Garden of the Week
This idyllic Scottish garden set in rolling countryside is strong on colour, structure and character, even in the coldest months
Abrand new house with a largely empty, featureless garden initially presented Sally and Jim McCulloch with a challenge when they moved in some 13 years ago. The setting, with views over rolling countryside just outside Glasgow, was idyllic, and the house was everything they wished for, but with three young daughters and little gardening knowledge, they weren’t sure where to begin outside.
Sally turned to garden designer Anne Macfie, and they’ve worked as a team to transform an empty field into a structured space, full of rich, glowing colours and interesting plants, which is capable of standing up to some harsh weather and strong winds.
“I always knew we couldn’t have little delicate flowers and pots in this garden as we’re exposed here, and winters can be cold,” says Sally. “We needed hardy shrubs and strong plants which would mature, develop and ideally flow into the surrounding countryside. I’m not keen on plant supports, I don’t like the look of metal in a country garden, so our choices were also influenced by that.”
Even at this time of year, the garden is ablaze with colour, from Sally’s favourite acers framing her front door, which will be decorated with lights in the festive season, to the glorious mopheads of her hydrangeas planted near the gates of her home, which change from
cobalt-blue to the richest raspberry-red in the autumn. A mass of golden rudbeckias have just gone over, but the multi-coloured leaves of a katsura tree are lingering. Carefully maintained evergreens provide shape and order in the borders.
Sally and Jim wanted to create defined areas in the garden, with a patio at the side of the house, a further seating spot near some circular paving, and screening along the plot boundaries. They chose paths to join the zones together, and asked designer Anne to help them create seasonal interest and colour all year. “While it’s a large space, there aren’t too many areas of hard landscaping. Instead, I used swathes of planting to define areas and offer screening and interest,” explains Anne.
She planted with small specimens, but a regime of judicious feeding and maintenance has paid off, and the garden looks as if it has been in place for far more than its 13 years. “It’s proof that if plants are well cared for they’ll establish well and grow healthily,” points out Anne.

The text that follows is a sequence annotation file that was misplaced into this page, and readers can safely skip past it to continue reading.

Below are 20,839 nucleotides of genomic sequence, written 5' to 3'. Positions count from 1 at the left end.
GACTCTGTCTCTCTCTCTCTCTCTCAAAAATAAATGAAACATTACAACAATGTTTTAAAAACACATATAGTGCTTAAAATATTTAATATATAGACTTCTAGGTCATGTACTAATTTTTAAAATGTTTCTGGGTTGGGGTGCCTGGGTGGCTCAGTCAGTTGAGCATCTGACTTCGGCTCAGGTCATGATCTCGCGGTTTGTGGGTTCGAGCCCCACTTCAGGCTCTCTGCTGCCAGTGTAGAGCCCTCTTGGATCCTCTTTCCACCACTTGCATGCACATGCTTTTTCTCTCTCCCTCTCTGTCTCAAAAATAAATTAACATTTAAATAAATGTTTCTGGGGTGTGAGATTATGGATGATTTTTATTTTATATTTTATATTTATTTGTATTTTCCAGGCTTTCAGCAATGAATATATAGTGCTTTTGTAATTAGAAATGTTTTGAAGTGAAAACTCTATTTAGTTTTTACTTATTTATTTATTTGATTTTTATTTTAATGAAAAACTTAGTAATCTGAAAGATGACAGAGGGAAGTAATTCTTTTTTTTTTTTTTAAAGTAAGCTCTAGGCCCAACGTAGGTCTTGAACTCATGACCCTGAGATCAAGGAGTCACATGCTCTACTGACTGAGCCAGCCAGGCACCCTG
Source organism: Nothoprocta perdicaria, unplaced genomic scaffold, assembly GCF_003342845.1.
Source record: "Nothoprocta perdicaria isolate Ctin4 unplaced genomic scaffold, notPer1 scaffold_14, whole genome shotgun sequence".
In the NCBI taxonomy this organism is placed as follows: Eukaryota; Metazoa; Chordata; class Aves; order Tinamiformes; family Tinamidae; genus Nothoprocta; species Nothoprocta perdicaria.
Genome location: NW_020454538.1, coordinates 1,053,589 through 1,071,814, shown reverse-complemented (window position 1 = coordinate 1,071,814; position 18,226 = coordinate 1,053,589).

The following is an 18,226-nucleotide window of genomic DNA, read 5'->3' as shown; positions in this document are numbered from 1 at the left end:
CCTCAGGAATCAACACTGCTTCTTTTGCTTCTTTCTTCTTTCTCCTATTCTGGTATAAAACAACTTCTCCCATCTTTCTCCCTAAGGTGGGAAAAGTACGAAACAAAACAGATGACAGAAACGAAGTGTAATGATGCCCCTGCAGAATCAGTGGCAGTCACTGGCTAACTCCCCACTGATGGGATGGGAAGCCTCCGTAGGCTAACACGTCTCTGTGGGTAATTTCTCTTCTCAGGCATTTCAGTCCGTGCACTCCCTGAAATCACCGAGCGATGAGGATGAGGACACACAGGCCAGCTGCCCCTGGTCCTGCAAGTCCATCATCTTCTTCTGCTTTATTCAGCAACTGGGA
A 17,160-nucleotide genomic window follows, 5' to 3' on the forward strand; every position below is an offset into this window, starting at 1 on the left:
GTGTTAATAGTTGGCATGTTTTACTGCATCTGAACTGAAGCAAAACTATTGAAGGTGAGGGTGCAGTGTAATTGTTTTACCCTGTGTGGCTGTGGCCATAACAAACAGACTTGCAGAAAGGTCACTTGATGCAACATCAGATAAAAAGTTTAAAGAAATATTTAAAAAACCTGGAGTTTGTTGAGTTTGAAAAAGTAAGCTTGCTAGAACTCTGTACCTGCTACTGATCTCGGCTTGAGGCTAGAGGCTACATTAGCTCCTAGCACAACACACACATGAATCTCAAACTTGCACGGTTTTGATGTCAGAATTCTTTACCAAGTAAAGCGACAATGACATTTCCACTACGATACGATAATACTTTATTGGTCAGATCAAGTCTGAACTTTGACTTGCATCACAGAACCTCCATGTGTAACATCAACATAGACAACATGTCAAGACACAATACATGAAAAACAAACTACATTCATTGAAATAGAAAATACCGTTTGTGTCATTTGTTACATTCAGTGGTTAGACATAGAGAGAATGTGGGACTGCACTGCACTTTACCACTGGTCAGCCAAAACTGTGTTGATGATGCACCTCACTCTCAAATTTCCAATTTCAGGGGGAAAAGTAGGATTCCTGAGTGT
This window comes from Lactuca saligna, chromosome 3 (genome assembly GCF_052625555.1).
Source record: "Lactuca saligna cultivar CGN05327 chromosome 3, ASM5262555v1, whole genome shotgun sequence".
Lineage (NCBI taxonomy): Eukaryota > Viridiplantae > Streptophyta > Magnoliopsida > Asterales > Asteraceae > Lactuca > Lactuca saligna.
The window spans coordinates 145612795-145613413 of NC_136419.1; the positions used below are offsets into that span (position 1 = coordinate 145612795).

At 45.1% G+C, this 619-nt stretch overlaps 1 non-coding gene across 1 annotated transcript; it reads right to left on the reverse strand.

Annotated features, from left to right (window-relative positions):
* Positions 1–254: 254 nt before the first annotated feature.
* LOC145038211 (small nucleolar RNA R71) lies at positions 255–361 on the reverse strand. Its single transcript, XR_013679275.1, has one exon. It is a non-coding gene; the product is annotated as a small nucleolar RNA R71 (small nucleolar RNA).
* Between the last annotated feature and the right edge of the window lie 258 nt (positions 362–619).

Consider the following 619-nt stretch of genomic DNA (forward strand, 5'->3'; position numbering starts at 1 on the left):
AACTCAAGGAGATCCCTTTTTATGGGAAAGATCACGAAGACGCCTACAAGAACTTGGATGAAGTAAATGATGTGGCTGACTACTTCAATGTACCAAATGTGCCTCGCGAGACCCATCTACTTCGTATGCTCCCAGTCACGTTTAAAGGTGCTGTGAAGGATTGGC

Jim, a keen golfer, loves well maintained green lawns. Initially, the garden suffered from poor drainage, and this presented a problem. Field drains were installed, and with regular tining, sanding and feeding, the grass now looks healthy, although it’s an ongoing process and Sally admits that it still gets soggy in winter.
The soil was poor when the McCullochs began, and it has taken many loads of topsoil, plenty of fertiliser, particularly blood, fish and bone, and sulphate of iron to enrich what was there. Composted bark is regularly added to retain nutrients.
“We have help from our gardener, Gordon, with the constant feeding that’s needed in the growing season, and also to shape the hedges and evergreens and keep on top of the borders,” says Sally.
“I’m very enthusiastic, and my love for gardening grows every
year, but I do the tinkering rather than the hard graft!”
She and Jim have a passion for certain plants. “We love rhododendrons and they grow very well here in our acid soil. We have pale pink, lilac ones and deep crimson, and they really make a beautiful display in spring. I’ve a herb garden just outside the back door, as I love to cook, and I grow my favourite lemon thyme, lots of rosemary and lavender.”
Jim favours azaleas and the couple have lined their drive with yellow ones. Other ericaceous plants which thrive here are camellias and pieris. For the winter garden, Sally also loves hellebores in deep colours, low-maintenance skimmias and scarlet-berried holly.
While the winters might be harsh, Sally, Jim and their two labradors continue to enjoy their garden throughout the year, often sitting out on their balcony to watch the sun set over the fields. “You just can’t beat the colours here,” says Sally. “I knew nothing when we started here with Anne, and I’m still no expert. But it’s an ongoing project and the joy I get from my garden is just immense.”
Gardener Sally and Jim McCulloch Location 2 Cypress Grove, Bridge of Weir, Scotland Size of garden Around an acre Soil Acidic Been in garden 13 years
The garden is full of colour and life right now, along with plenty of character. Carefully shaped evergreens by the front door provide structure and a “touch of cheekiness in the borders”
Gravel and slab pathways connect the different zones of the garden but hard landscaping has been kept to a minimum, with hedges providing divisions instead
Gold rudbeckias and jewel-bright asters make the perfect pairing
Hydrangeas thrive here and their bright heads turn to raspberry-red in November
Even now the borders have a lot of interest. Here rhododendron, photinia, holly, cotinus and Japanese anemones jostle prettily together